National Avian Research Facility
National Avian Research Facility

White Leghorn

The white leghorn is an outbred layer line


White Leghorn are an outbred layer line that has been maintained at the Roslin Institute for a number of years. White Leghorns are known for not exhibiting the maternal behaviour of egg incubation, often known as broodiness. White Leghorn hens can lay up to 300 medium white eggs per year. Because of this white Leghorns have been used to create highly productive egg-laying hybrids for commercial agriculture. The white Leghorn line has recently been outcrossed with the similar Lohmann LSL (Lohmann Selected Leghorn) classic, a commercial layer of white eggs, to improve their fertility and vigour.


Line utility

The white Leghorn at the Roslin Institute has been used to study infectious bacterial foodborne diseases such as Campylobacter, E. coli and Salmonella1,2. White Leghorns have also been used to study host-pathogen interactions and as an initial screen in vaccination experiments against Campylobacter given their smaller size and more prolific nature compared to broiler lines. On request, we can provide data on how this line performs in response to infection with the aforementioned pathogens. Roslin scientists have also used white Leghorns to understand the genetic basis of growth and reproduction3–8, bone characteristics that affect osteoporosis in laying hens9–11, incubation behaviour12 and to understand how incubation behaviour influences the brain centres controlling voluntary anorexia13.


  1. Chintoan-Uta, C. et al. Superoxide dismutase SodB is a protective antigen against Campylobacter jejuni colonisation in chickens. Vaccine 33, 6206–6211 (2015).
  2. Chintoan-Uta, C., Cassady-Cain, R. L. & Stevens, M. P. Evaluation of flagellum-related proteins FliD and FspA as subunit vaccines against Campylobacter jejuni colonisation in chickens. Vaccine 34, 1739–1743 (2016).
  3. Podisi, B. K., Knott, S. A., Burt, D. W. & Hocking, P. M. Comparative analysis of quantitative trait loci for body weight, growth rate and growth curve parameters from 3 to 72 weeks of age in female chickens of a broiler-layer cross. BMC Genet. 14, (2013).
  4. Podisi, B. K. et al. Overlap of quantitative trait loci for early growth rate, and for body weight and age at onset of sexual maturity in chickens. Reproduction 141, 381–389 (2011).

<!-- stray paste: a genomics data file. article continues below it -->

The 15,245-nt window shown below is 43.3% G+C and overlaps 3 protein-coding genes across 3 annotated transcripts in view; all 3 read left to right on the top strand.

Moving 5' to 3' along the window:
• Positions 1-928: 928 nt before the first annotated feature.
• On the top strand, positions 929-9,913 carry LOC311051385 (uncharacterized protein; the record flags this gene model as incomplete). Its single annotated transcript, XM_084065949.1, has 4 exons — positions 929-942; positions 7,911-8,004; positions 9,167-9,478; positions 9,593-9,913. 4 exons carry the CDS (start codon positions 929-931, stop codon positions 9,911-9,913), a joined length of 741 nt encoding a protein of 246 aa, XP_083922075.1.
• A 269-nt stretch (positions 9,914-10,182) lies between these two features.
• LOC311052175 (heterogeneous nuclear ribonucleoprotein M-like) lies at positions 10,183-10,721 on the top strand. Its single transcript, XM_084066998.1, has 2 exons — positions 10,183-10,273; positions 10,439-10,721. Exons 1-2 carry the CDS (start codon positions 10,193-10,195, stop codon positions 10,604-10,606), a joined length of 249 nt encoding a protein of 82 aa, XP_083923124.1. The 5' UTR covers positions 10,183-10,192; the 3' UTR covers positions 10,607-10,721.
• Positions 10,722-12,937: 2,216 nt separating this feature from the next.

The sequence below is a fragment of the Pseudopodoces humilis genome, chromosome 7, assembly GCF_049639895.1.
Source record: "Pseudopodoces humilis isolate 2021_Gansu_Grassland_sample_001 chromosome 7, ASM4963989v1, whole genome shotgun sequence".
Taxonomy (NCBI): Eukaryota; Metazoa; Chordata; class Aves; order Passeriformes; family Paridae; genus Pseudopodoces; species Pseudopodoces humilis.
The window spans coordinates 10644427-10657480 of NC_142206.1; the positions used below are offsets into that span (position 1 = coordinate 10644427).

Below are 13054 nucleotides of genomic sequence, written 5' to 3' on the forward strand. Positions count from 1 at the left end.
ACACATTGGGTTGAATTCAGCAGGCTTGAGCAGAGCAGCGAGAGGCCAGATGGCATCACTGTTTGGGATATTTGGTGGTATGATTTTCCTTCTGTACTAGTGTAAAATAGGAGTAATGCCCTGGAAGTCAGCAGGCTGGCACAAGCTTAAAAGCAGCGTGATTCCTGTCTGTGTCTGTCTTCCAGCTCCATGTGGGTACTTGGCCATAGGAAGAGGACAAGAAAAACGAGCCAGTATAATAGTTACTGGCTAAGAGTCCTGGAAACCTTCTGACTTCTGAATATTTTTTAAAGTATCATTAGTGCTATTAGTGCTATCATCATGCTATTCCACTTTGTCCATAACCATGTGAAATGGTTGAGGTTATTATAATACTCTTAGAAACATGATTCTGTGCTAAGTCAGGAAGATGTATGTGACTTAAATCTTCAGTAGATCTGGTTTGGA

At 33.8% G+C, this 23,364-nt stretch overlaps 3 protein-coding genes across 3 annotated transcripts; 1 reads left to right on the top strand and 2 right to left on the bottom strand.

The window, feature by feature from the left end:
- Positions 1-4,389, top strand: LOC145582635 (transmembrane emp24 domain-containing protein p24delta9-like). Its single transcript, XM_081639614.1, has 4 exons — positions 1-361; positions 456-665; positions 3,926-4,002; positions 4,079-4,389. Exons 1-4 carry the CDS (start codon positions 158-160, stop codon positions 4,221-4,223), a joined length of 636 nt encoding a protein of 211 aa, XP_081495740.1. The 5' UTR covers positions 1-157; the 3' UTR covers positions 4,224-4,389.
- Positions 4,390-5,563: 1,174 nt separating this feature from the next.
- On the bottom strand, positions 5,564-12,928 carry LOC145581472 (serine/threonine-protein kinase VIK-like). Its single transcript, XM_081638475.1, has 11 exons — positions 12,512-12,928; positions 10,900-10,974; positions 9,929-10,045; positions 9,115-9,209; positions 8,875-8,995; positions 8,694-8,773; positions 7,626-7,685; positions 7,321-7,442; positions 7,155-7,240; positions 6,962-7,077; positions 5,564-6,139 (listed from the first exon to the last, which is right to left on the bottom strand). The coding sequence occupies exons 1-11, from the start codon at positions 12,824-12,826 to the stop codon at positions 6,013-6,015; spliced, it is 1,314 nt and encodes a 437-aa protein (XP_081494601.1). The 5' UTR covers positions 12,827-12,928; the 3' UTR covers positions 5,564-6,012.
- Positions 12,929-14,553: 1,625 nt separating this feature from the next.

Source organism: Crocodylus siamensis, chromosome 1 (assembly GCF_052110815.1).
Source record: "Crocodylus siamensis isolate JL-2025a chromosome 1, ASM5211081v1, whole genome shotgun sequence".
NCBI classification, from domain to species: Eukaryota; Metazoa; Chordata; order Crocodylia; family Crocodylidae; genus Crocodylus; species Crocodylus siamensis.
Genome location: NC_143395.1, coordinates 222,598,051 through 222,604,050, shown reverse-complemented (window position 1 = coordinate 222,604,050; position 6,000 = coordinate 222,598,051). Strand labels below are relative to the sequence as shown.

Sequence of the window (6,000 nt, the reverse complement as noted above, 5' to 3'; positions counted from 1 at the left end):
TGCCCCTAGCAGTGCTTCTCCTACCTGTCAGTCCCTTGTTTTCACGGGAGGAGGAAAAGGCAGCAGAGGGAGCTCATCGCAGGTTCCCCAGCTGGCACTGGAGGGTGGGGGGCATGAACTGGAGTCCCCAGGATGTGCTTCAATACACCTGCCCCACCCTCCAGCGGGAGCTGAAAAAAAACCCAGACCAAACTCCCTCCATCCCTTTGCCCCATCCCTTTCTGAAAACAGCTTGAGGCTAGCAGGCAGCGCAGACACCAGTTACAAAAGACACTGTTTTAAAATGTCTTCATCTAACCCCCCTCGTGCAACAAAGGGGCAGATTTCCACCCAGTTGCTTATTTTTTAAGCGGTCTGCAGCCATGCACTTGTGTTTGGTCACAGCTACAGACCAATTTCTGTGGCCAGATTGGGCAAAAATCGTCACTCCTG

5. Sewalem, A. et al. Mapping of quantitative trait loci for body weight at three, six, and nine weeks of age in a broiler layer cross. Poult. Sci. 81, 1775–1781 (2002).
  6. Cabrera, C. P. et al. Complex traits analysis of chicken growth using targeted genetical genomics. Anim. Genet. 43, 163–171 (2012).
  7. Sharman, P. W. A., Morrice, D. R., Law, A. S., Burt, D. W. & Hocking, P. M.  Quantitative trait loci for bone traits segregating independently of those for growth in an F2 broiler x layer cross . Cytogenet Genome Res 117, 296–304 (2007).
  8. Ikeobi, C. O. N. et al. Quantitative trait loci for meat yield and muscle distribution in a broiler layer cross. Livest. Prod. Sci. 87, 143–151 (2004).
  9. Bishop, S. C., Fleming, R. H., Mccormagk, H. A., Flock, D. K. & Whitehead, C. C. Inheritance of bone characteristics affecting osteoporosis in laying hens. Br. Poult. Sci. 41, 33–40 (2000).
  10. Dunn, I. C. et al. A QTL for osteoporosis detected in an F2 population derived from White Leghorn chicken lines divergently selected for bone index. Anim. Genet. 38, 45–49 (2007).
  11. De Koning, D. J. et al. An eQTL in the cystathionine beta synthase gene is linked to osteoporosis in laying hens. Genet. Sel. Evol. 52, 13 (2020).
  12. Basheer, A. et al. Genetic loci inherited from hens lacking maternal behaviour both inhibit and paradoxically promote this behaviour. Genet. Sel. Evol. 47, 100 (2015).
  13. Dunn, I. C., Wilson, P. W., D’Eath, R. B. & Boswell, T. Hypothalamic agouti-related peptide mRNA is elevated during natural and stress-induced anorexia. J. Neuroendocrinol. 27, 681–691 (2015).